12 February 2019 — National Security Archive
Review of Documents Suggests Despite Big Gaps Substantial Information Was Available to Policymakers
National Security Archive Electronic Briefing Book No. 660
Washington, D.C., February 11, 2019 – U.S. intelligence analysts and Tehran-based diplomats struggled to come to grips with the tumult of the Iranian revolution, yet still managed at times to provide considerable detail for policymakers, according to a survey of formerly classified records posted today by the nongovernmental National Security Archive.
Public understanding of the intelligence community’s role in 1978-1979 when the revolution was at its peak centers around the presumption of a massive “failure” to grasp the crisis and particularly to predict the overthrow of long-time U.S. ally Shah Mohammad Reza Pahlavi and the rise to power of Ayatollah Ruhollah Khomeini.
A deeper dive into the available record, including a major, formerly Top Secret internal assessment, shows that while major failures certainly occurred, analysts and frontline diplomats filed a number of detailed reports on the political state of play, including the nature and importance of the Shiite religious opposition, that simply may not have penetrated the top levels of decision-making in Washington.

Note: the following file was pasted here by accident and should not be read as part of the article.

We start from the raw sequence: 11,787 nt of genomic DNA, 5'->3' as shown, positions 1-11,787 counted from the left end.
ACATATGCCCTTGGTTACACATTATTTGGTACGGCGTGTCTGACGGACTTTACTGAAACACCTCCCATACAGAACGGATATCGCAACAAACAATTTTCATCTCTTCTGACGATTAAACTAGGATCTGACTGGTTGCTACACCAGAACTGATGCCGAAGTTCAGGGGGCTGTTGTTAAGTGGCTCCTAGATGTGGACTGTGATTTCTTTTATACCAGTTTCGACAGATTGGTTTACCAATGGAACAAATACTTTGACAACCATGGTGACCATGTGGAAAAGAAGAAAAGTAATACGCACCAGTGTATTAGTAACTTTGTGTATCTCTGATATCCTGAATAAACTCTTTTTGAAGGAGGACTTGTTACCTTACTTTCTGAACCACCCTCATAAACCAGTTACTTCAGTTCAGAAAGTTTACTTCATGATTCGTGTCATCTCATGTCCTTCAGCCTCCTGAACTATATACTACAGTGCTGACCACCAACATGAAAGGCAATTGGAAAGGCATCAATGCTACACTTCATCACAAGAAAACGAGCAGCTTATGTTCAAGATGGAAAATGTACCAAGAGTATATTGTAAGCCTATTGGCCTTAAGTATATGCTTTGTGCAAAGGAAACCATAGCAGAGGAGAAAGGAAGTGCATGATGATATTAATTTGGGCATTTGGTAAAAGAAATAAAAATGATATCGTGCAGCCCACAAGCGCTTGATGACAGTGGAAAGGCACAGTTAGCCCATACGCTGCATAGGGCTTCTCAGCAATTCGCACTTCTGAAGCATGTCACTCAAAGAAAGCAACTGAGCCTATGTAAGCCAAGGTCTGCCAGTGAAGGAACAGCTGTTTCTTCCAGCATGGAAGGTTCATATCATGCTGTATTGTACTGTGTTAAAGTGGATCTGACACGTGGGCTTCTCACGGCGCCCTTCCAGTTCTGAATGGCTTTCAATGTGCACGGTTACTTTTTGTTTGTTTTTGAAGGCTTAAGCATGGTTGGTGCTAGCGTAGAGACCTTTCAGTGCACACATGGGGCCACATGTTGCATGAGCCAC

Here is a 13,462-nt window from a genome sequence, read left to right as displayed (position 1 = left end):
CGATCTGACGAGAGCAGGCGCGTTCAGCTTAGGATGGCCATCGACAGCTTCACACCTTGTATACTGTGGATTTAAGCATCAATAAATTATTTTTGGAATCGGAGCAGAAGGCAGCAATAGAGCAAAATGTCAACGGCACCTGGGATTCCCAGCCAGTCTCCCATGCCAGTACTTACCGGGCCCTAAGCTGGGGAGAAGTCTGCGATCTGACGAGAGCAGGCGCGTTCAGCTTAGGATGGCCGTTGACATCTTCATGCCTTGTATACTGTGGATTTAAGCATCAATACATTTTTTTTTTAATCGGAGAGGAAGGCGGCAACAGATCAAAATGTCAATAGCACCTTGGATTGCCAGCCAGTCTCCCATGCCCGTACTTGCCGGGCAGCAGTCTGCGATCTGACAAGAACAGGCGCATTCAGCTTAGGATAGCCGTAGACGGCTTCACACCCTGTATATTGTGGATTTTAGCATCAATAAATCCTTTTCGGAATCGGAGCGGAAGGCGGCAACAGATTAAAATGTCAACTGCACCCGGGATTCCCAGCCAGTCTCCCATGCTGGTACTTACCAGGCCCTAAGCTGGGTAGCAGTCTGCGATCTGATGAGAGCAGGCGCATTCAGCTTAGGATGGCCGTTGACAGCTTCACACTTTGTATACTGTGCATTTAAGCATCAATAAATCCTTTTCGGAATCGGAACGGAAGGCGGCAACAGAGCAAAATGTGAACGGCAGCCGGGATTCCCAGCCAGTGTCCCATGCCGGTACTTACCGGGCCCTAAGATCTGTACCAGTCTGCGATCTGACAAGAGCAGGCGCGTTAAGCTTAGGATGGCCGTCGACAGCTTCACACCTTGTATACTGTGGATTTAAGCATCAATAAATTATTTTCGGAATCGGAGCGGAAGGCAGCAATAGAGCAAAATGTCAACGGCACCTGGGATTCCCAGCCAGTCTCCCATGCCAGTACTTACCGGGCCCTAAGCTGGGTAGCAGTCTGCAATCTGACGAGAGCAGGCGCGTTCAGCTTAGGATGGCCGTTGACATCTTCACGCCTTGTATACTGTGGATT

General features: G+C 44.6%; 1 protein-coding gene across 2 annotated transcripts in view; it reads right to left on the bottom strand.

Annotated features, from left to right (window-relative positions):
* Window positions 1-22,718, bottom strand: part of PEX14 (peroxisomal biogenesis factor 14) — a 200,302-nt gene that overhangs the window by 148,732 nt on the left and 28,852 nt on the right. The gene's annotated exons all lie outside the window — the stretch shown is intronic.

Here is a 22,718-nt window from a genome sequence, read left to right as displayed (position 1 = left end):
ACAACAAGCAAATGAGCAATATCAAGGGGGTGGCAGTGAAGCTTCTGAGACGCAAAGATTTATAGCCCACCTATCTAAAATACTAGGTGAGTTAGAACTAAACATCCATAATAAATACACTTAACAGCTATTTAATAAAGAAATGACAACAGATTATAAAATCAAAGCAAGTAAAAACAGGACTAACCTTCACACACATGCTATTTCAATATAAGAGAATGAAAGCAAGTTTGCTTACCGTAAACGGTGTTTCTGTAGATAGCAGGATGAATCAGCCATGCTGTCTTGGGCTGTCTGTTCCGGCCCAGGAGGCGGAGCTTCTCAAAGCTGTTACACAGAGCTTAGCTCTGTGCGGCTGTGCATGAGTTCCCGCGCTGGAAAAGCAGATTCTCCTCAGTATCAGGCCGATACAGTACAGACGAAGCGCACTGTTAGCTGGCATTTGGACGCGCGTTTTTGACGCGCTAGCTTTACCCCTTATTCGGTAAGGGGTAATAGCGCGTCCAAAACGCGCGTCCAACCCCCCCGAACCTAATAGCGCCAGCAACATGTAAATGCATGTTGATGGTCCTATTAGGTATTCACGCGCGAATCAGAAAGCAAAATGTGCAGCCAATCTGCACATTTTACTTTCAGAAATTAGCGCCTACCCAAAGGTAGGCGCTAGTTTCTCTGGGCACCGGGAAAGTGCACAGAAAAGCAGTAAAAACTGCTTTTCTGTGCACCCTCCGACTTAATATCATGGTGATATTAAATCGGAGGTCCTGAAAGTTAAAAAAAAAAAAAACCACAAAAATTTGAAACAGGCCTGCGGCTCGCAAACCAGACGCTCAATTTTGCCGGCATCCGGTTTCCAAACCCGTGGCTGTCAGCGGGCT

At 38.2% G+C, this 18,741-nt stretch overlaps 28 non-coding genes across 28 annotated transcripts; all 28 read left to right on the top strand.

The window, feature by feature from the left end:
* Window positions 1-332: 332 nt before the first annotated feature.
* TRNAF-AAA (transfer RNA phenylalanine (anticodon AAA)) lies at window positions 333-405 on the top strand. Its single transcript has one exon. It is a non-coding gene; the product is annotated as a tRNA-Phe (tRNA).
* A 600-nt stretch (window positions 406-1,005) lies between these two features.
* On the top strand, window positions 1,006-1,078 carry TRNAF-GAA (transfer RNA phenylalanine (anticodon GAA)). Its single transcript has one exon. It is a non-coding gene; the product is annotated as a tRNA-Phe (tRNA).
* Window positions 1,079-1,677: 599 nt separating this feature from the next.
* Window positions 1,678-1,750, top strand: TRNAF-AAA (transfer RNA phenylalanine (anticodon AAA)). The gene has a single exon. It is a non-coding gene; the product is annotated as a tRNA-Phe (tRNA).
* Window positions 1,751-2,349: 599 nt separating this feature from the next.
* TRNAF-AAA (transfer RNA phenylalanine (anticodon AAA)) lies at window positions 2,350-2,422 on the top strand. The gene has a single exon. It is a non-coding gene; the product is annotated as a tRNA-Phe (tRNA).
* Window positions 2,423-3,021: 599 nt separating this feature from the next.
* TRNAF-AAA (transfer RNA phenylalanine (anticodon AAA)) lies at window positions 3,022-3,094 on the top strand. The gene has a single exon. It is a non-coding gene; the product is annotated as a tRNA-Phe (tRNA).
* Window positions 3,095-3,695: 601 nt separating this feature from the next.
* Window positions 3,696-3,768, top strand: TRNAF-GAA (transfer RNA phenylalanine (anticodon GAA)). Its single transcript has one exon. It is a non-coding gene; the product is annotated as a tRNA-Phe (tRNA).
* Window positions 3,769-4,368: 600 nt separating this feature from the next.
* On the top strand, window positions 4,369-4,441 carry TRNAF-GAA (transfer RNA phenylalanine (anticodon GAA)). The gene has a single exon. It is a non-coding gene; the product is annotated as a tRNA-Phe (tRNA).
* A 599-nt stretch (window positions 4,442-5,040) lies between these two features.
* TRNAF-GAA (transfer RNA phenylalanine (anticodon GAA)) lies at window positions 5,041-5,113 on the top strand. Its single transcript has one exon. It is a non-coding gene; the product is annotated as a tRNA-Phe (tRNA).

Check out today’s posting at the National Security Archive
THE NATIONAL SECURITY ARCHIVE is an independent non-governmental research institute and library located at The George Washington University in Washington, D.C. The Archive collects and publishes declassified documents acquired through the Freedom of Information Act (FOIA). A tax-exempt public charity, the Archive receives no U.S. government funding; its budget is supported by publication royalties and donations from foundations and individuals.